Wednesday, April 27, 2016

Failed Star Wars Ad Concepts

Some of you were so excited about the failed ad concept I decided I had to reload the complete set of failed ad concept so you understand what a failed ad concept is all about. I'll upload them in thematically themed sets. Here, you can see the slogan change:









SET 2



SET 3







SET 4








While its easy to see folks getting all excited over the possibility of one of these concepts being used, then speculating on the significance of the images -- these are failed concepts, folks. They never went beyond the stats done here.









My understanding was these FAILED AD CONCEPTS were done by Fox. Its possible an outside agency was involved, but I was under the impression it was an in-house test done by Olen Earnest.




The FAILED AD CONCEPTS were done by (or under) Olen Earnest for David Weitzner. David and I had major disagreements. In fact, I disliked him -- especially post STAR WARS as he claimed he did work I did. I thought he had no clue what STAR WARS was all about, but after the successful release of STAR WARS, Weitzner crowed about his importance in making the film a success. Needless to say, I thought he was an ass. 
You can see from the FAILED AD CONCEPTS and this memo below that Weitzner had no clue how to market STAR WARS. They were looking for a hook, basing it on successful past campaigns like 2001, Midway (1976) or the multi stars' format of Poseidon Adventure, Earthquake, etc. It's a shotgunning method basing a campaign on past successes that was used by a lot of people who had no clue what they were after. The only one at Fox who had an inkling how to market STAR WARS was Johnny Friedkin. Johnny's support really was an important element in successfully marketing STAR WARS. Johnny didn't get along with David either.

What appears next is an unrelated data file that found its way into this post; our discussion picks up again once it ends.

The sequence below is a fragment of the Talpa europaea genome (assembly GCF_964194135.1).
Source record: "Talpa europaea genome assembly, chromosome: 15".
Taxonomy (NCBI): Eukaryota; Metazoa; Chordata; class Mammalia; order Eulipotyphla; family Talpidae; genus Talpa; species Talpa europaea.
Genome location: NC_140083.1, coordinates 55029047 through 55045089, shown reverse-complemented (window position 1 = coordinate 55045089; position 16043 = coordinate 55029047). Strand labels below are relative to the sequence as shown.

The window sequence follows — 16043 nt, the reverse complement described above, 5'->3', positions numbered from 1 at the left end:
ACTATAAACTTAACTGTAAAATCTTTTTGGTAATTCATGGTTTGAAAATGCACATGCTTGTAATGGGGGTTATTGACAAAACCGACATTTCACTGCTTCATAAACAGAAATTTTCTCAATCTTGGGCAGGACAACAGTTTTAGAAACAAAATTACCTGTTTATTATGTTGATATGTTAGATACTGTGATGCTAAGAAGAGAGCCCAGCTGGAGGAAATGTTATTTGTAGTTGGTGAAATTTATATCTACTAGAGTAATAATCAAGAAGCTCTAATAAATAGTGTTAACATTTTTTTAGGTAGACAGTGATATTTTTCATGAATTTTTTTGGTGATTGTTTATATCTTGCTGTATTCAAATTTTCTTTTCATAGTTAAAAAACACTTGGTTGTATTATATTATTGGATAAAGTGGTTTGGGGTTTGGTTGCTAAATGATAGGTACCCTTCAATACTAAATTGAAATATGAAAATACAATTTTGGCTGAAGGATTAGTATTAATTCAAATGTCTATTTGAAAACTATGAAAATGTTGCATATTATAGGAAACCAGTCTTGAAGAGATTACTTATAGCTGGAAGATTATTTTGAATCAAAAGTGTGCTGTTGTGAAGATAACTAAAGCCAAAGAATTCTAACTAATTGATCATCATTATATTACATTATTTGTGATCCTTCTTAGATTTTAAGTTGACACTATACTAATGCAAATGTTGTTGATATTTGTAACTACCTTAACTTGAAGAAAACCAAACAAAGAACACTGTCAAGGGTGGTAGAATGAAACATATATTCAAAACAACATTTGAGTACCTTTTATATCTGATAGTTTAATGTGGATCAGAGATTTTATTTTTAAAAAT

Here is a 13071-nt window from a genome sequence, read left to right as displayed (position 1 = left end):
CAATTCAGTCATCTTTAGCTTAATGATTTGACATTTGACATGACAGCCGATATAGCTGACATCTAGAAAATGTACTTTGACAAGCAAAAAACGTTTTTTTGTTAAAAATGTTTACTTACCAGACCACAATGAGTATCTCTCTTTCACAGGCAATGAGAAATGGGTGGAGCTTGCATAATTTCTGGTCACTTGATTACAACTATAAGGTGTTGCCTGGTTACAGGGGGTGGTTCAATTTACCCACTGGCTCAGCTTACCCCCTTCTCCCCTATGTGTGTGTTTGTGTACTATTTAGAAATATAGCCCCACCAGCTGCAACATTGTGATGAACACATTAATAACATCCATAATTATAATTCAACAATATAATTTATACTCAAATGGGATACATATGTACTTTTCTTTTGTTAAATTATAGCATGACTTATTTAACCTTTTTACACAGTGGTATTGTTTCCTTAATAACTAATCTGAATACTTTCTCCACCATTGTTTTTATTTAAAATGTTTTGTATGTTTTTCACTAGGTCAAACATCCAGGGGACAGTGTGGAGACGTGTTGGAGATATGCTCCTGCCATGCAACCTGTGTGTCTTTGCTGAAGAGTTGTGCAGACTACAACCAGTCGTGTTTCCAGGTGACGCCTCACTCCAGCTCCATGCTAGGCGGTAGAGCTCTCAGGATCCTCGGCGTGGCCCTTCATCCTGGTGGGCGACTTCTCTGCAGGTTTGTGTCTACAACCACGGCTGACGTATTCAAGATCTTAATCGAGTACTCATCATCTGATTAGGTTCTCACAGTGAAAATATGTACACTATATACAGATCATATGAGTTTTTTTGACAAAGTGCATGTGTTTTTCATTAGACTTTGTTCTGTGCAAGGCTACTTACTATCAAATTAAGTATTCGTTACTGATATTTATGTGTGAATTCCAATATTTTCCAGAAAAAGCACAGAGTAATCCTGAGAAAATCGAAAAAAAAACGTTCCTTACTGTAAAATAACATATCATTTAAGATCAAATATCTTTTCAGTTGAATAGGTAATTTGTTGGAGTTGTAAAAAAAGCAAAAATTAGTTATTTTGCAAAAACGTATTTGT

Here, you can see how the style of the successful MIDWAY Campaign was used for STAR WARS by clustering the characters in the center of the frame. The cluster is set up in a central pyramid where the stars are the largest, surrounded by the supporting characters, then the minor characters, in descending order. You position the eye to see who is the most important, next most important, than on down. It's a quick read for the audience.




Prior to STAR WARS, the big theatrical science fiction film was Kubricks 1968 film, 2001. The Vader silhouette could not be used because it referenced 2001, leading the audience to think STAR WARS would be derivative, plus, the general audience view of Vader's helmet was it had a Nazi reference. You have to remember you're looking at these ad concepts 40 years after the fact, with the eyes of a fan who knows what the STAR WARS symbols represents.




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